Arthritis symptoms: The tell-tale signs you could have the condition in your knees
Arthritis comes in many forms, the most common being osteoarthritis. How can you know if that knee pain is just from old age, or if it’s more sinister?
Osteoarthritis describes the condition whereby cartilage in the knee joint gradually wears away.
Arthritis in the knee can come on several years after a knee injury.
It’s not unheard of for a torn meniscus, ligament injury or knee fracture to lead to arthritis.
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At the beginning of osteoarthritis, you may experience knee pain first thing in the morning and after a period of inactivity.
This tender feeling may reappear when climbing stairs, stand up from sitting or kneeling down in the garden.
Enough pain to wake you up from a slumber may also be a sign of osteoarthritis.
The knee pain can come about seemingly out of nowhere, and progress in intensity.
It may then remain stable for a long period of time, but can vary on different days.
Factors that may worsen the pain include cold weather, stress and excessive activity.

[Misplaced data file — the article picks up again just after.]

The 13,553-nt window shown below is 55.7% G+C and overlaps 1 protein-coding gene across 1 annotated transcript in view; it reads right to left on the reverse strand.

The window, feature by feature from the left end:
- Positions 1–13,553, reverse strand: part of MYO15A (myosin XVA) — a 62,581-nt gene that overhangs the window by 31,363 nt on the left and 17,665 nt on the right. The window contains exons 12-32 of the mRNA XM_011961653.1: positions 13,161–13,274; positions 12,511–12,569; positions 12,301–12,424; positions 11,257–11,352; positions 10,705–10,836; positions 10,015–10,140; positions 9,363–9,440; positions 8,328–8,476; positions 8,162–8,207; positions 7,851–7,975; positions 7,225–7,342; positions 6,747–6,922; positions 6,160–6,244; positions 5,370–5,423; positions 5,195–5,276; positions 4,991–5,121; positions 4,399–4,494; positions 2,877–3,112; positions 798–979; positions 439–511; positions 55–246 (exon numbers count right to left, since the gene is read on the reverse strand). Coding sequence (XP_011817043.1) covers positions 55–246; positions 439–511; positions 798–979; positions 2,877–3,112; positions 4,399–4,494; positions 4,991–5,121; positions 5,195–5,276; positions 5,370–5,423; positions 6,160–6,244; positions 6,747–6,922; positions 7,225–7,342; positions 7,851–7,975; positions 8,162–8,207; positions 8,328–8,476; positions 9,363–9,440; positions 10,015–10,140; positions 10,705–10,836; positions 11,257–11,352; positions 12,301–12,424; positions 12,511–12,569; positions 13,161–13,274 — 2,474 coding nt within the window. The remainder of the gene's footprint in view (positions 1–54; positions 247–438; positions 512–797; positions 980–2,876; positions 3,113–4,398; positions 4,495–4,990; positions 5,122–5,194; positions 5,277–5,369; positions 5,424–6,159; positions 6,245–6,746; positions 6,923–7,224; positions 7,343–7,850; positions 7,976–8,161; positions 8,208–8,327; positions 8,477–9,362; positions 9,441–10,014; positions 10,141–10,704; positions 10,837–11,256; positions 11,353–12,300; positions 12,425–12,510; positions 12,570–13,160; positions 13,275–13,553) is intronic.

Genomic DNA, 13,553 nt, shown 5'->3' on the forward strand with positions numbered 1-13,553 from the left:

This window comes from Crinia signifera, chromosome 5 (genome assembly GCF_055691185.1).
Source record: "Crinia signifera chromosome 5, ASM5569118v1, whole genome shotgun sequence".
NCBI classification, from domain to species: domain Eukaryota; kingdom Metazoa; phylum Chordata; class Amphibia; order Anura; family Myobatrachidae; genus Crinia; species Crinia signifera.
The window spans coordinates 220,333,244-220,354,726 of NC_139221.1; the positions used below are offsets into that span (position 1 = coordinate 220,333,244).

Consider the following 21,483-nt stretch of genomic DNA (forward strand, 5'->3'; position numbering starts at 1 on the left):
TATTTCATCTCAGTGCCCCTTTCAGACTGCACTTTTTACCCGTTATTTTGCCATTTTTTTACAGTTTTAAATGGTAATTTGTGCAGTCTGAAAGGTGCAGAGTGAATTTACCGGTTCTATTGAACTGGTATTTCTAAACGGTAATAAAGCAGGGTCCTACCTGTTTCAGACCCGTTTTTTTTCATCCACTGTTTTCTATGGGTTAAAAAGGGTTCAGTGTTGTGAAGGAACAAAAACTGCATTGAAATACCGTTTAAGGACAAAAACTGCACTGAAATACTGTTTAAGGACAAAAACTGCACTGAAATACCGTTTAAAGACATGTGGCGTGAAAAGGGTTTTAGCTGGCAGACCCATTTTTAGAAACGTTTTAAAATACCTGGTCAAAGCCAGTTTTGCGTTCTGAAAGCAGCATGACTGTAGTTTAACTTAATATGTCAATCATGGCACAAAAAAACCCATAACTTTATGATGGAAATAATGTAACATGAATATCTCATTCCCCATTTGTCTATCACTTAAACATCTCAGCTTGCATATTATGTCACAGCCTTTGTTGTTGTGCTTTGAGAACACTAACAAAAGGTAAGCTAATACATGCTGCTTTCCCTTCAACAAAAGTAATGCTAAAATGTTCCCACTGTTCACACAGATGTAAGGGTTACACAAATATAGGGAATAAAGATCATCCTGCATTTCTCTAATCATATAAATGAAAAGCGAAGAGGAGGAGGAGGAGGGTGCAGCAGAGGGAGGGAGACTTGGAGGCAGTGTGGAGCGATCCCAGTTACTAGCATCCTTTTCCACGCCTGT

Sometimes, arthritis in the knee can lead to swelling and tenderness.
The swollen knee can either be hard – due to the formation of bone spurs – or soft, as extra fluid collects around the joint.
Try to bend or straighten your knee… do you hear that?
Any cracking or popping sounds (crepitus) occur when you’ve lost some of the cartilage in the joint.
This cartilage damage can make it difficult for the knee joints to move smoothly.
As a result, walking, standing and carrying out everyday duties can become harder.
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After continuous damage, the muscles around the knee can weaken.
This can reveal a sunken appearance, and the knees can start to point towards each other or bend outward.
Deformities in the knee range from hardly noticeable to severe.
One change you can’t see in plain sight is the loss of joint space.
Cartilage usually occupies a space around the bones, where it acts as a cushion for the joint.
As cartilage is eroded, there is extra space left around the bones.
The only way to see this is on an X-ray arranged by your doctor.
For more information on osteoarthritis, visit Versus Arthritis
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